Sergeant Lindsay Boxer tackles an ambitious case that spans San Francisco, L.A., and Chicago in this pulse-pounding thriller of "smart characters" and "shocking twists" (Lisa Gardner, #1 New York Times bestselling author).
Three victims, three bullets, three cities. The shooters' aim is as fearsomely precise as their target selection. When Lindsay realizes that the fallen men and women excel in a lucrative, criminal activity, she leads the charge in the manhunt for the killers. As the casualty list expands, fear and fascination with this suspicious shooting gallery galvanizes the country.
The victims were no angels, but are the shooters villains . . . or heroes?
Release date: May 4, 2020
Publisher: Little, Brown and Company
Print pages: 432
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The 20th Victim
Cindy Thomas was tuned in to her police scanner as she drove through the Friday-morning rush to her job at the San Francisco Chronicle.
For the last fifteen minutes there’d been nothing but routine calls back and forth between dispatch and patrol cars. Then something happened.
The Whistler TRX-1 scanner went crazy with static and cross talk. It was as though a main switch had been thrown wide open. Codes in the four hundreds jammed the channel. She knew them all: 406, officer needs emergency help; 408, send ambulance; 410, requested assistance responding.
Cindy was an investigative journalist, top dog on the crime beat. Her assistance was definitely not requested, but she was responding anyway. Tips didn’t get hotter than ones that came right off the scanner.
The location of the reported shooting was a Taco King on Duboce Avenue. Cindy took a right off Otis Street and headed toward the Duboce Triangle, near the center of San Francisco between the Mission, the Castro, and the Lower Haight.
With the sirens from the patrol cars ahead and the ambulance wailing and honking from behind, she sure didn’t need the street number. She pulled over to the side of the road, and once the emergency medical bus had passed her, she drafted behind it, pedal to the floor and never mind the speed limit.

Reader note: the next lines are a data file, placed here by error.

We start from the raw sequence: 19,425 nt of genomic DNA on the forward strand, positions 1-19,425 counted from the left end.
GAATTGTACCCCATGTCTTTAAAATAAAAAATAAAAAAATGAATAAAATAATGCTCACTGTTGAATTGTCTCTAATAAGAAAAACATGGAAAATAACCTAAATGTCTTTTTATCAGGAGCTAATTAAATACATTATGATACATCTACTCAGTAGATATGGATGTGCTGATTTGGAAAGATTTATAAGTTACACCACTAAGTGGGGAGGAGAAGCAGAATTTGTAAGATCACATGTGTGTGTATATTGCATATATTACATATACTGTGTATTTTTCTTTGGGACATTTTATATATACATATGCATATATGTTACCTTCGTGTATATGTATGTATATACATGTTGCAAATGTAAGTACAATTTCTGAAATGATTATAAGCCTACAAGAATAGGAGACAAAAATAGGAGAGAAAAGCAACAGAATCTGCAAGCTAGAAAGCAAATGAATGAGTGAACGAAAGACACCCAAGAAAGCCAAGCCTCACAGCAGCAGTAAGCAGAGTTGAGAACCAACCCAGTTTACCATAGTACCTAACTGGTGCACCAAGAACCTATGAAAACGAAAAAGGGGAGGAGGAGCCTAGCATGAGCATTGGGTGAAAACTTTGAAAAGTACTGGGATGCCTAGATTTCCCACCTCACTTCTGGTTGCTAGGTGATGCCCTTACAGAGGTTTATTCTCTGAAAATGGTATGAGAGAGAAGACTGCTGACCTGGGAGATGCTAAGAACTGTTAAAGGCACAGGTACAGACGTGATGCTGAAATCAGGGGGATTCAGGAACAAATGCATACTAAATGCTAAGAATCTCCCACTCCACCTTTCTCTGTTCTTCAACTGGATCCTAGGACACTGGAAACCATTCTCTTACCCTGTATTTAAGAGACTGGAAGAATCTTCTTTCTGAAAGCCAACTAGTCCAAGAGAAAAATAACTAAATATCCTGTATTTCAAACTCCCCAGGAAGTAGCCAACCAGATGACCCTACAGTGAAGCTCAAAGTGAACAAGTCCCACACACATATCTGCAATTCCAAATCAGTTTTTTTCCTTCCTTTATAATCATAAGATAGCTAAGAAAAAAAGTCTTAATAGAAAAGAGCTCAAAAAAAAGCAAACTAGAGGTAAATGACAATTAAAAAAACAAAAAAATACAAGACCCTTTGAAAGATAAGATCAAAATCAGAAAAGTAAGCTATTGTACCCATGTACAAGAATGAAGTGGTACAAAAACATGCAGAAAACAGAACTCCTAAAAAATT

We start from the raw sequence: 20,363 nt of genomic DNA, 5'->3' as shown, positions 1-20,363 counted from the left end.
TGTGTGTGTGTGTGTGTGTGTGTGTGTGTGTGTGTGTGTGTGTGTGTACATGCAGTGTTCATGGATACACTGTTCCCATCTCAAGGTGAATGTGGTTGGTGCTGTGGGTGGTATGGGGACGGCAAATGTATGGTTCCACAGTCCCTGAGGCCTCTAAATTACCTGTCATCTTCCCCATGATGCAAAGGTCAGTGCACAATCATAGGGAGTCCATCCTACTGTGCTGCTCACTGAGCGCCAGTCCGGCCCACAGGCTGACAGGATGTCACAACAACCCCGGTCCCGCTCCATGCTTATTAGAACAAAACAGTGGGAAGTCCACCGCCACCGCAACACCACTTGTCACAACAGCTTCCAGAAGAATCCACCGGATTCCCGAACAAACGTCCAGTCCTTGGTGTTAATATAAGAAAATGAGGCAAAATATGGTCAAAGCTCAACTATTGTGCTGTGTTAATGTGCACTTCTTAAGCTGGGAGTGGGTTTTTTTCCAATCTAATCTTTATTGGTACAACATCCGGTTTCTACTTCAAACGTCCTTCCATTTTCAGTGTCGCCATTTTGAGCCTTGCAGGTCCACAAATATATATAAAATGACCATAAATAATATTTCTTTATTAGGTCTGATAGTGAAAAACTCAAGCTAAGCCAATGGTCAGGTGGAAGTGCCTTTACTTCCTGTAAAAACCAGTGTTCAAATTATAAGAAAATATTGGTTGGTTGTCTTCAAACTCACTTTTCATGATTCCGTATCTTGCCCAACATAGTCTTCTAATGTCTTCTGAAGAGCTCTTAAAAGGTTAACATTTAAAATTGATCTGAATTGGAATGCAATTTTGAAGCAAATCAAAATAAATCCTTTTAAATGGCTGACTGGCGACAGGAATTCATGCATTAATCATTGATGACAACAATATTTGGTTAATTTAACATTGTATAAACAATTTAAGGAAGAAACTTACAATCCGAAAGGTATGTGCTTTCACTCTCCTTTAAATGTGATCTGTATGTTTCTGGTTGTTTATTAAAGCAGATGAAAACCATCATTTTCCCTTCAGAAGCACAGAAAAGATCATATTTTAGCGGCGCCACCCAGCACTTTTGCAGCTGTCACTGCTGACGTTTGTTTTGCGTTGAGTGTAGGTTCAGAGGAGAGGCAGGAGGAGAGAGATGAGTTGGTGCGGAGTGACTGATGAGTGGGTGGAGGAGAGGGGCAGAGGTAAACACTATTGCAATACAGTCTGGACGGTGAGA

The ambulance braked at the entrance to the Taco King at the intersection of Duboce Avenue and Guerrero Street. Cruisers had blocked off three lanes of the four-lane street, and uniformed officers were already detouring traffic. People were running away from the scene, screaming, terrified.
Cindy left her Honda at the curb and jogged a half block, reaching the Taco King in time to see two paramedics loading a stretcher into the back of the bus. She tried to get the attention of one of them, but he elbowed her out of his way.
“Step aside, miss.”
Cindy watched through the open rear doors. The paramedic ripped open the victim’s shirt, yelled, “Clear,” and applied the paddles. The body jumped and then doors slammed and the ambulance tore off south on Guerrero, toward Metro Hospital.
Police tape had been stretched across three of the four lanes, keeping bystanders from entering the parking lot and the restaurant. At the tape stood a uniformed cop—Kay Kendall—a friend of Cindy’s live-in love, homicide inspector Rich Conklin.
She walked up to Kendall with her notebook in hand, greeted her, and said, “Kay, what the hell happened here?”
“Oh, hey, Cindy. If you hang on, someone will come out and make an announcement to the press.”
She growled at her.
“I heard you were a pit bull, but you don’t look the part.” She wore blond curls, with a rhinestone-studded clip to discipline them, and had determination in her big blue eyes. That was how she looked, no manipulation intended. Still.
“Kay. Look. I’m only asking for what everyone inside and outside the Taco King saw and heard. Gotta be forty witnesses, right? Just confirm that and give me a detail or two, okay? I’ll write, ‘Anonymous police source told this reporter.’ Like that.”
“I’ll tell you this much,” Kendall said. “A guy was shot through the windshield of that SUV over there.”
Kendall pointed to a silver late-model Porsche Cayenne.
“His wife was sitting next to him. I heard she’s pregnant. She wasn’t hit and didn’t see the shooter. That’s unverified, Cindy. Wife’s inside the squad car that’s moving out of the lot over there. And now you owe me. Big time. Give me a minute to think so I don’t blow my three wishes.”